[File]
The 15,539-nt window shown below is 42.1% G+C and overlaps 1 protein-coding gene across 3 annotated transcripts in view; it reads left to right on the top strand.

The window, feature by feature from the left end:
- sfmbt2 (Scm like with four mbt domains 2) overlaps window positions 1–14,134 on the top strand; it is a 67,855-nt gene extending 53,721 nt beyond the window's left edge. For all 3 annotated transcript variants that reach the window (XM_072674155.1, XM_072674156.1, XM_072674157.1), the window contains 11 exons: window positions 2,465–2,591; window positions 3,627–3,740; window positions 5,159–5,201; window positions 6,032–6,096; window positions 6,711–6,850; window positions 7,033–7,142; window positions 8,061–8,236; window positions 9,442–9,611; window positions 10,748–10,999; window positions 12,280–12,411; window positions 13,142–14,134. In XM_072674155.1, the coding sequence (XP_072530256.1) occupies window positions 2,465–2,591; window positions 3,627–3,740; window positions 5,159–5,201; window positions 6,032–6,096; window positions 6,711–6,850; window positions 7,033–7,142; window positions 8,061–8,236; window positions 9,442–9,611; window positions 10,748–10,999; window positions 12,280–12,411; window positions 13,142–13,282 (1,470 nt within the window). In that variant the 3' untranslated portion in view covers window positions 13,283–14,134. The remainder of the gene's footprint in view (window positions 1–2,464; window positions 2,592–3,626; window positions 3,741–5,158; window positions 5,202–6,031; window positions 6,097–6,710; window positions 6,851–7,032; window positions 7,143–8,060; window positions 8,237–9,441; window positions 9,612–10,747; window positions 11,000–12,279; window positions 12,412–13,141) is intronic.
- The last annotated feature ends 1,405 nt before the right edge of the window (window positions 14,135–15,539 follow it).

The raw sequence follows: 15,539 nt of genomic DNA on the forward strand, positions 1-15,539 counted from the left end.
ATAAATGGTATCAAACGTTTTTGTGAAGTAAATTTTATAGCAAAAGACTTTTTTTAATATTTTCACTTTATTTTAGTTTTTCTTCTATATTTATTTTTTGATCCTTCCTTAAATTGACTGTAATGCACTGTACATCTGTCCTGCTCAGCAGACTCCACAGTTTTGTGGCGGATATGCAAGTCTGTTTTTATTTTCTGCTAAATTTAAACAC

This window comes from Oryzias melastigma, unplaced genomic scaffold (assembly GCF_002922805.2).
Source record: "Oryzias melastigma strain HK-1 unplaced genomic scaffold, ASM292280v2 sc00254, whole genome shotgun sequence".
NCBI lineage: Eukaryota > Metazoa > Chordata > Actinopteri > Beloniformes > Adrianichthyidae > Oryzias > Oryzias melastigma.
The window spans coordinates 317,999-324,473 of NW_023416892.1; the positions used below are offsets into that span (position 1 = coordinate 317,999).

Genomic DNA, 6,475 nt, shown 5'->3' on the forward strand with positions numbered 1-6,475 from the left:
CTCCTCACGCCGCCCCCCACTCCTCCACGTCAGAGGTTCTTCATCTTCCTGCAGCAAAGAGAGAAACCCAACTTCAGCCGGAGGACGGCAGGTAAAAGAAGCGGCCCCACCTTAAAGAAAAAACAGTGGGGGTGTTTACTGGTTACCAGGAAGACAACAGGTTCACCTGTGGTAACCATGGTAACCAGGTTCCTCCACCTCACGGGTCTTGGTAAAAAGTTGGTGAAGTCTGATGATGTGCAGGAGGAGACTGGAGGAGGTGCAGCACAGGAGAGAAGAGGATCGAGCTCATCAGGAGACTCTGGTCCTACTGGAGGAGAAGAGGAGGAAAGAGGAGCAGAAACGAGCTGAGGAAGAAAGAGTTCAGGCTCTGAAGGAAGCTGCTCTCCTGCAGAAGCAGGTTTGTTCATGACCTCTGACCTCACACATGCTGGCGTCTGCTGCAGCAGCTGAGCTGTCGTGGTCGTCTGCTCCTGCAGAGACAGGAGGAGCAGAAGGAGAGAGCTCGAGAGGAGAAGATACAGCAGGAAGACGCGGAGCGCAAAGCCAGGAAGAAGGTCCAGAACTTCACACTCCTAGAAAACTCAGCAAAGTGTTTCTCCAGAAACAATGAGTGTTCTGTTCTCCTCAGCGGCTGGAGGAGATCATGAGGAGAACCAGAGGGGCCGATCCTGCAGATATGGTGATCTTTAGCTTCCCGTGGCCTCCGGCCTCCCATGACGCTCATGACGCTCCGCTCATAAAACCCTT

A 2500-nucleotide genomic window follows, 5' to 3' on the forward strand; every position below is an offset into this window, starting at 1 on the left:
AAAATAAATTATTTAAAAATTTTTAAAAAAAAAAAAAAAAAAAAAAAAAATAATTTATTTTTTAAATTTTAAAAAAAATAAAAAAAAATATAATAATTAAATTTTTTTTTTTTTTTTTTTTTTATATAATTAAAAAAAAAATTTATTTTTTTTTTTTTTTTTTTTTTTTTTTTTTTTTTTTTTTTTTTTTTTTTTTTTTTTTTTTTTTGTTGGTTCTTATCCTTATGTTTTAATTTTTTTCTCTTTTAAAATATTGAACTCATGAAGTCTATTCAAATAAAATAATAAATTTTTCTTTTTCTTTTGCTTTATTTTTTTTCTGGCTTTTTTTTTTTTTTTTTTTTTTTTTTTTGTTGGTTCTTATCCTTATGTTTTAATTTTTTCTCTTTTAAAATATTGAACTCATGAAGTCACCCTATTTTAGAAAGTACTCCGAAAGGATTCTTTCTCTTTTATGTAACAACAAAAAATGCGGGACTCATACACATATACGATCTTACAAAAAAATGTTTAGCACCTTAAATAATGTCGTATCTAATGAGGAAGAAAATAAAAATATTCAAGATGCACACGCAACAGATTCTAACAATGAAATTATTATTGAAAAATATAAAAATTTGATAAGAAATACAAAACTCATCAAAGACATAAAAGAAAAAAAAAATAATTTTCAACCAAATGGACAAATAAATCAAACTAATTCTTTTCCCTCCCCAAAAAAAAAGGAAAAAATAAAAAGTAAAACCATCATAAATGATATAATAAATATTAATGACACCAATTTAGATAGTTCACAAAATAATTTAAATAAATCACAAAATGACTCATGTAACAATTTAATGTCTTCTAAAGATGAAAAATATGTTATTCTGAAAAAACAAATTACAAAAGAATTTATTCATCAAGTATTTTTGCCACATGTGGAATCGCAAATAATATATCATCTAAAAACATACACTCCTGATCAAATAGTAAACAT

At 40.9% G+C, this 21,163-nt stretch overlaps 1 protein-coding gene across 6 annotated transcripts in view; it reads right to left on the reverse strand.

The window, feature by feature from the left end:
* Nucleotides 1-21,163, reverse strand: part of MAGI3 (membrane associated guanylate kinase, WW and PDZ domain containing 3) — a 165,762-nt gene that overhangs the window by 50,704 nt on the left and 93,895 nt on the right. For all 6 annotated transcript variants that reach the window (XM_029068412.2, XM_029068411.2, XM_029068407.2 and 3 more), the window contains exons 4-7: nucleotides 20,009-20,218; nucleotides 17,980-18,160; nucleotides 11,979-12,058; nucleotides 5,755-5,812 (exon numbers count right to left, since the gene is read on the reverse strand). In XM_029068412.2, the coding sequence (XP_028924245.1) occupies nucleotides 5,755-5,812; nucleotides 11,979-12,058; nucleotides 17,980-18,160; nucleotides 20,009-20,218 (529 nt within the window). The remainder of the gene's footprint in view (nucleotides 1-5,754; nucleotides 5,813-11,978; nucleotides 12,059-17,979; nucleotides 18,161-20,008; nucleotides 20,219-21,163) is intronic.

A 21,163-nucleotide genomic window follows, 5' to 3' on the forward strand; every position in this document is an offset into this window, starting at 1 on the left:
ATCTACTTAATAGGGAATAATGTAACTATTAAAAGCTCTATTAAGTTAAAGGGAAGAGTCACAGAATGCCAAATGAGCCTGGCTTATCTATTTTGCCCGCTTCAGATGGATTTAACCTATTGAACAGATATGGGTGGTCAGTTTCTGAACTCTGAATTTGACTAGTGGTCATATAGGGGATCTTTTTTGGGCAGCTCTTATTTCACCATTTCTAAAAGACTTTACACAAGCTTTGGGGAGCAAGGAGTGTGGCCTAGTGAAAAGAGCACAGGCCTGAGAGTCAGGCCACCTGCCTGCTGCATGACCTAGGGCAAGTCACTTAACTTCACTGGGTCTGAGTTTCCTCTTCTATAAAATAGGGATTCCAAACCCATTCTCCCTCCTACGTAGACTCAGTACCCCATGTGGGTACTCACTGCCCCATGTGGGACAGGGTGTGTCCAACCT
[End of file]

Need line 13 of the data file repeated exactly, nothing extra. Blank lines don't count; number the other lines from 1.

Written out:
A 2500-nucleotide genomic window follows, 5' to 3' on the forward strand; every position below is an offset into this window, starting at 1 on the left: